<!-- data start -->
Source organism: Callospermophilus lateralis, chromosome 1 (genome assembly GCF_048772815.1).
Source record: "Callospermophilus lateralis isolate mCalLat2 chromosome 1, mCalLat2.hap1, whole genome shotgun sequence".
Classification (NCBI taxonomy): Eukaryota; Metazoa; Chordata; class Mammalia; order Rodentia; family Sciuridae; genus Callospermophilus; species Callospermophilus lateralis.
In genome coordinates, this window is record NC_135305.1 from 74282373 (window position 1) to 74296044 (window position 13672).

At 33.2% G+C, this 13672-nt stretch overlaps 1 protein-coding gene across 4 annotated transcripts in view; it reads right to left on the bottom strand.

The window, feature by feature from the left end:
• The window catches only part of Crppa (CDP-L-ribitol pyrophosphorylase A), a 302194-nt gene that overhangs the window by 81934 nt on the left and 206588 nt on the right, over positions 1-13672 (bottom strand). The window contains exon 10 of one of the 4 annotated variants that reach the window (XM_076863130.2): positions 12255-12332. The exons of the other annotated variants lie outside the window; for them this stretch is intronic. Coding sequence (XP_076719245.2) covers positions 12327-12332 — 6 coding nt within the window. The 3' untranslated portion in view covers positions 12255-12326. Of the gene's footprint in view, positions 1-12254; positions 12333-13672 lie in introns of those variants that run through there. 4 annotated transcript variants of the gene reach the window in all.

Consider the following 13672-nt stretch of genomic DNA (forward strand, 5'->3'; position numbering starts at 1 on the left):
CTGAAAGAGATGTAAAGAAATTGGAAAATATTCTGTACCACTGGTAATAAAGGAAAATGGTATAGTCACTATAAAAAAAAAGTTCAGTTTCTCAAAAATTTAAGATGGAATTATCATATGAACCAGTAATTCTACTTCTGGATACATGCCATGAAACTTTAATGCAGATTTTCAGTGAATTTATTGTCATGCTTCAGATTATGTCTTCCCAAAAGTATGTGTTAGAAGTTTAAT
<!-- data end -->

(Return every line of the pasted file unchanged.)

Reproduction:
Source organism: Callospermophilus lateralis, chromosome 1 (genome assembly GCF_048772815.1).
Source record: "Callospermophilus lateralis isolate mCalLat2 chromosome 1, mCalLat2.hap1, whole genome shotgun sequence".
Classification (NCBI taxonomy): Eukaryota; Metazoa; Chordata; class Mammalia; order Rodentia; family Sciuridae; genus Callospermophilus; species Callospermophilus lateralis.
In genome coordinates, this window is record NC_135305.1 from 74282373 (window position 1) to 74296044 (window position 13672).

At 33.2% G+C, this 13672-nt stretch overlaps 1 protein-coding gene across 4 annotated transcripts in view; it reads right to left on the bottom strand.

The window, feature by feature from the left end:
• The window catches only part of Crppa (CDP-L-ribitol pyrophosphorylase A), a 302194-nt gene that overhangs the window by 81934 nt on the left and 206588 nt on the right, over positions 1-13672 (bottom strand). The window contains exon 10 of one of the 4 annotated variants that reach the window (XM_076863130.2): positions 12255-12332. The exons of the other annotated variants lie outside the window; for them this stretch is intronic. Coding sequence (XP_076719245.2) covers positions 12327-12332 — 6 coding nt within the window. The 3' untranslated portion in view covers positions 12255-12326. Of the gene's footprint in view, positions 1-12254; positions 12333-13672 lie in introns of those variants that run through there. 4 annotated transcript variants of the gene reach the window in all.

Consider the following 13672-nt stretch of genomic DNA (forward strand, 5'->3'; position numbering starts at 1 on the left):
CTGAAAGAGATGTAAAGAAATTGGAAAATATTCTGTACCACTGGTAATAAAGGAAAATGGTATAGTCACTATAAAAAAAAAGTTCAGTTTCTCAAAAATTTAAGATGGAATTATCATATGAACCAGTAATTCTACTTCTGGATACATGCCATGAAACTTTAATGCAGATTTTCAGTGAATTTATTGTCATGCTTCAGATTATGTCTTCCCAAAAGTATGTGTTAGAAGTTTAAT